Continuing the theme of betrayal and loyalty, let’s talk about Shiro and Keith. It turns out Shiro is a clone that Haggar has been controlling and he goes 100% evil on the Paladins and betrays them by rescuing Lotor and essentially being Haggar’s henchman. It is only in a later reveal that we learn that back in an earlier season where Shiro and Zarkon faced off directly, Shiro died and his consciousness attached itself to the Black Lion.
Clone Shiro completely flips out on Keith and tries to kill him. Amid that ongoing battle and throughout Episode 5 (“The Black Paladins”), Keith tells Shiro, “You’re my brother. I love you.” It’s one of the most emotional moments in the episode, and we see Keith, in return for Shiro’s faith in him, likewise not give up on Shiro.
Animation: The entire fight sequence between Keith and Shiro in Episode 5 takes the cake. Not only are the characters’ facial expressions and movement leveled up, but you’ve got the destruction of the Galra ships and everything falling apart all around them in a complex and beautiful sequence. This is some of the best animation the series has to offer.
Voice Acting: Lotor’s madness. Allura’s rage. Shiro’s threats. Keith’s pleas. These were the moments that reinforced how talented this cast is. AJ Locascio (Lotor), Kimberly Brooks (Allura), Josh Keaton (Shiro), and Steven Yeun (Keith) had some of the greatest moments to shine this season.
Low Points of the Season: Move along. Nothing to see here.
High Points of the Season: I loved this season in its entirety, but the essentially fanservice-driven Episode 3 (“Monsters & Mana”) was a fun highlight as a giant shout-out to Dungeons and Dragons, with nods to RPG video games (the internet says it’s World of Warcraft, which I’ve never played), fantasy movies, and Japanese manga. It’s basically a smorgasboard of fantasy geekdom. I got all sorts of vibes while watching this episode — a shot of Shiro looking like Strider from The Fellowship of the Ring; the cuckoos from The Legend of Zelda; etc. It was tropey good fun all the way through.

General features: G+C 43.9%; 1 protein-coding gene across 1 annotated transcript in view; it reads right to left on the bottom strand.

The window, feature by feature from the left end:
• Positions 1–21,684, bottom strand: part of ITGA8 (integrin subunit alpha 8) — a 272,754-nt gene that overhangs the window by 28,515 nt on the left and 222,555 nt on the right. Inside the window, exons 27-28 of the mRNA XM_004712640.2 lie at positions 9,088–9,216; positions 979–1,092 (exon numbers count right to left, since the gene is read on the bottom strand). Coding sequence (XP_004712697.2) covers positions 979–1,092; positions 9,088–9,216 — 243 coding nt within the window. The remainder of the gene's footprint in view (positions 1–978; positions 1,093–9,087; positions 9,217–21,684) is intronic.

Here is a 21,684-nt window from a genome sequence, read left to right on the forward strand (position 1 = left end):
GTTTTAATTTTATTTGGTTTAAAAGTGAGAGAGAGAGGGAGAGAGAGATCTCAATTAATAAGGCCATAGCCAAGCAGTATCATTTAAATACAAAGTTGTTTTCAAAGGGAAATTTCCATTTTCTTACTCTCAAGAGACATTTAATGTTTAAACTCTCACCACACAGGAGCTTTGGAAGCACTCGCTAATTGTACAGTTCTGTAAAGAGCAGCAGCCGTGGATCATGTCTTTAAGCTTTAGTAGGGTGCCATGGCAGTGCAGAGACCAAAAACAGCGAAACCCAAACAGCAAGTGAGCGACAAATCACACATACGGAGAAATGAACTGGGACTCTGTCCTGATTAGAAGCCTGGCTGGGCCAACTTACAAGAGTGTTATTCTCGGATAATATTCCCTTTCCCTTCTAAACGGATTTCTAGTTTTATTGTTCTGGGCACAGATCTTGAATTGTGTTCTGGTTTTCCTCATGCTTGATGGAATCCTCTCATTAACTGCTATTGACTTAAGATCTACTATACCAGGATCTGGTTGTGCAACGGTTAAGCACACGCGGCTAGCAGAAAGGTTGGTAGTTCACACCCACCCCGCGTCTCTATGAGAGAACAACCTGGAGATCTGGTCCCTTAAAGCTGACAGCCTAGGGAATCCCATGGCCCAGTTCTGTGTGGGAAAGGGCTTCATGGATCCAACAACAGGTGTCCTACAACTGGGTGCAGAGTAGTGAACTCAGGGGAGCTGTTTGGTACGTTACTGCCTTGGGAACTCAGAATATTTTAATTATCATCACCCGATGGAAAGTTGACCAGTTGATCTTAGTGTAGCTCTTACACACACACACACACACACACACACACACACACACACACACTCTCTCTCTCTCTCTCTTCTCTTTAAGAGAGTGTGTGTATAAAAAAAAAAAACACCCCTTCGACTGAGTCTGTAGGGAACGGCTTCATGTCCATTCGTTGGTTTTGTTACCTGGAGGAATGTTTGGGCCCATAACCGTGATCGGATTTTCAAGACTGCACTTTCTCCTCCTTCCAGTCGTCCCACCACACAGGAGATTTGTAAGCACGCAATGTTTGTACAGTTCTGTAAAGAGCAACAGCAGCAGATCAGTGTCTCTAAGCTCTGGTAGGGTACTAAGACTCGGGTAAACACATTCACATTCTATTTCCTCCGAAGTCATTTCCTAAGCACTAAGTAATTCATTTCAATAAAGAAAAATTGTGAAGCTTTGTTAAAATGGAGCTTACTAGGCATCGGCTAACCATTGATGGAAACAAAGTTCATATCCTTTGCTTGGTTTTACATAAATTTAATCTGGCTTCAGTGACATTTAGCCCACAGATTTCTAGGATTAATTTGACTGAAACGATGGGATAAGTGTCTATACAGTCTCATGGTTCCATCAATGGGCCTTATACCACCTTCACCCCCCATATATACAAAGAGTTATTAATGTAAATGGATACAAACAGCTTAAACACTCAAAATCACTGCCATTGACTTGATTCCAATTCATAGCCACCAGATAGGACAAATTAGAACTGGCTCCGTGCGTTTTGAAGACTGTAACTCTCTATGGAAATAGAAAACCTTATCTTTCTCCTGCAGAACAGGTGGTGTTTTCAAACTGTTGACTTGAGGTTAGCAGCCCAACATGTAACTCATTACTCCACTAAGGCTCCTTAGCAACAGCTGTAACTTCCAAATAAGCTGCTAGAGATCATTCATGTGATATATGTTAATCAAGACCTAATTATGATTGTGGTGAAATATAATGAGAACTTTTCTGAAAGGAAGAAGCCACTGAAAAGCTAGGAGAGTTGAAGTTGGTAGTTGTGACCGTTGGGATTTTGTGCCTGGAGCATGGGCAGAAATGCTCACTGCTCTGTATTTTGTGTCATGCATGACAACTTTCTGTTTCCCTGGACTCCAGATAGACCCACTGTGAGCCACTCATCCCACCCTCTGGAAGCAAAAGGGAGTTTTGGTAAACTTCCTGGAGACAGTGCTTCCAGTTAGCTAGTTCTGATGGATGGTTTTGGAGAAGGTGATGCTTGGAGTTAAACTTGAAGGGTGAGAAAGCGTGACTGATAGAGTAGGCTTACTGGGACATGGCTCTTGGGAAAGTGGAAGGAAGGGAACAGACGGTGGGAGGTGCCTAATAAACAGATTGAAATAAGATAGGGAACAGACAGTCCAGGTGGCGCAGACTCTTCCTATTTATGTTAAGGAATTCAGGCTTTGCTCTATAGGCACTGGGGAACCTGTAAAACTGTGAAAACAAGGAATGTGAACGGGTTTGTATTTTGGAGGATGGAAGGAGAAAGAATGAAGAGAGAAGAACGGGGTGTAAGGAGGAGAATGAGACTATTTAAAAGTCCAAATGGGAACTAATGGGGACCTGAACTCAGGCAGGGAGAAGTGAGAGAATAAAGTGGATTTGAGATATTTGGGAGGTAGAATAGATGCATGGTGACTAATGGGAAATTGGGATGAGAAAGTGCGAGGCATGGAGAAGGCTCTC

Final Thoughts: This season truly was a powerhouse of storytelling, animation, action, and FEELINGS. Lotor’s ultimate betrayal and the final battle in the quintessence field; one of the best action and animated sequences tempered with emotion; a fanservicey nod to RPGs from tabletop to PC to video games; and lots of character moments and plot advancements. As always, the season ends on a big cliffhanger and a note of optimism — our Paladins are confident after defeating Lotor and are ready to head back to Earth. It’s a satisfying “let’s go home” moment that is the perfect end to a perfect season. See you next time for Season Seven’s in-depth review!